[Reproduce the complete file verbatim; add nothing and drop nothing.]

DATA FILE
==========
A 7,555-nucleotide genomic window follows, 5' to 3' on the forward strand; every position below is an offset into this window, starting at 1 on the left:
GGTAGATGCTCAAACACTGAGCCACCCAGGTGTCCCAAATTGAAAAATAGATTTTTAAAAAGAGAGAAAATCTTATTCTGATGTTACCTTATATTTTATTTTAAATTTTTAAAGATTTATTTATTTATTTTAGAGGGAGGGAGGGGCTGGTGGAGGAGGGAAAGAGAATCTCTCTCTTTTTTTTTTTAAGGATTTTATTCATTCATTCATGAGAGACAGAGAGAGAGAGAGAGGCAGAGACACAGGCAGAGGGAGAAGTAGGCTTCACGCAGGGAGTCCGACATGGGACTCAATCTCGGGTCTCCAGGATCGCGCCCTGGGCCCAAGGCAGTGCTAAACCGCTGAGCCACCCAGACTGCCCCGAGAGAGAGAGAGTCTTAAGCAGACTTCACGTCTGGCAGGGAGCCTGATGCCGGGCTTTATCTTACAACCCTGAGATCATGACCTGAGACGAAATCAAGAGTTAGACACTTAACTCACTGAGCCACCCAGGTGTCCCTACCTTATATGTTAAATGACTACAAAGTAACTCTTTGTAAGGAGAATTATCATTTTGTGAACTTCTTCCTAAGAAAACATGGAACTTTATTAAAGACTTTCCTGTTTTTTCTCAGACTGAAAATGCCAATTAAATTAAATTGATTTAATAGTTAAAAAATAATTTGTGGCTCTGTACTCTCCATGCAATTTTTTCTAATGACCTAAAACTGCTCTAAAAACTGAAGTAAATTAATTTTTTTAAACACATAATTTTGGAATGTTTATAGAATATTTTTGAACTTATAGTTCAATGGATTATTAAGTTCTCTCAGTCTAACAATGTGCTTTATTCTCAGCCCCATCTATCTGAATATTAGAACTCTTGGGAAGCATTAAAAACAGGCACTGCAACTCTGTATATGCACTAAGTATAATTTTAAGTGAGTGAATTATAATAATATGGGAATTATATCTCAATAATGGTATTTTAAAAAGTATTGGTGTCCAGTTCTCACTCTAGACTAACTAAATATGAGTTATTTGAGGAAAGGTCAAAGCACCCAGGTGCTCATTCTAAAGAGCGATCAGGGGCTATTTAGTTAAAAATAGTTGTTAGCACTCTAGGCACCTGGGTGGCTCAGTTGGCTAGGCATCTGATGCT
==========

A 7,555-nucleotide genomic window follows, 5' to 3' on the forward strand; every position below is an offset into this window, starting at 1 on the left:
GGTAGATGCTCAAACACTGAGCCACCCAGGTGTCCCAAATTGAAAAATAGATTTTTAAAAAGAGAGAAAATCTTATTCTGATGTTACCTTATATTTTATTTTAAATTTTTAAAGATTTATTTATTTATTTTAGAGGGAGGGAGGGGCTGGTGGAGGAGGGAAAGAGAATCTCTCTCTTTTTTTTTTTAAGGATTTTATTCATTCATTCATGAGAGACAGAGAGAGAGAGAGAGGCAGAGACACAGGCAGAGGGAGAAGTAGGCTTCACGCAGGGAGTCCGACATGGGACTCAATCTCGGGTCTCCAGGATCGCGCCCTGGGCCCAAGGCAGTGCTAAACCGCTGAGCCACCCAGACTGCCCCGAGAGAGAGAGAGTCTTAAGCAGACTTCACGTCTGGCAGGGAGCCTGATGCCGGGCTTTATCTTACAACCCTGAGATCATGACCTGAGACGAAATCAAGAGTTAGACACTTAACTCACTGAGCCACCCAGGTGTCCCTACCTTATATGTTAAATGACTACAAAGTAACTCTTTGTAAGGAGAATTATCATTTTGTGAACTTCTTCCTAAGAAAACATGGAACTTTATTAAAGACTTTCCTGTTTTTTCTCAGACTGAAAATGCCAATTAAATTAAATTGATTTAATAGTTAAAAAATAATTTGTGGCTCTGTACTCTCCATGCAATTTTTTCTAATGACCTAAAACTGCTCTAAAAACTGAAGTAAATTAATTTTTTTAAACACATAATTTTGGAATGTTTATAGAATATTTTTGAACTTATAGTTCAATGGATTATTAAGTTCTCTCAGTCTAACAATGTGCTTTATTCTCAGCCCCATCTATCTGAATATTAGAACTCTTGGGAAGCATTAAAAACAGGCACTGCAACTCTGTATATGCACTAAGTATAATTTTAAGTGAGTGAATTATAATAATATGGGAATTATATCTCAATAATGGTATTTTAAAAAGTATTGGTGTCCAGTTCTCACTCTAGACTAACTAAATATGAGTTATTTGAGGAAAGGTCAAAGCACCCAGGTGCTCATTCTAAAGAGCGATCAGGGGCTATTTAGTTAAAAATAGTTGTTAGCACTCTAGGCACCTGGGTGGCTCAGTTGGCTAGGCATCTGATGCT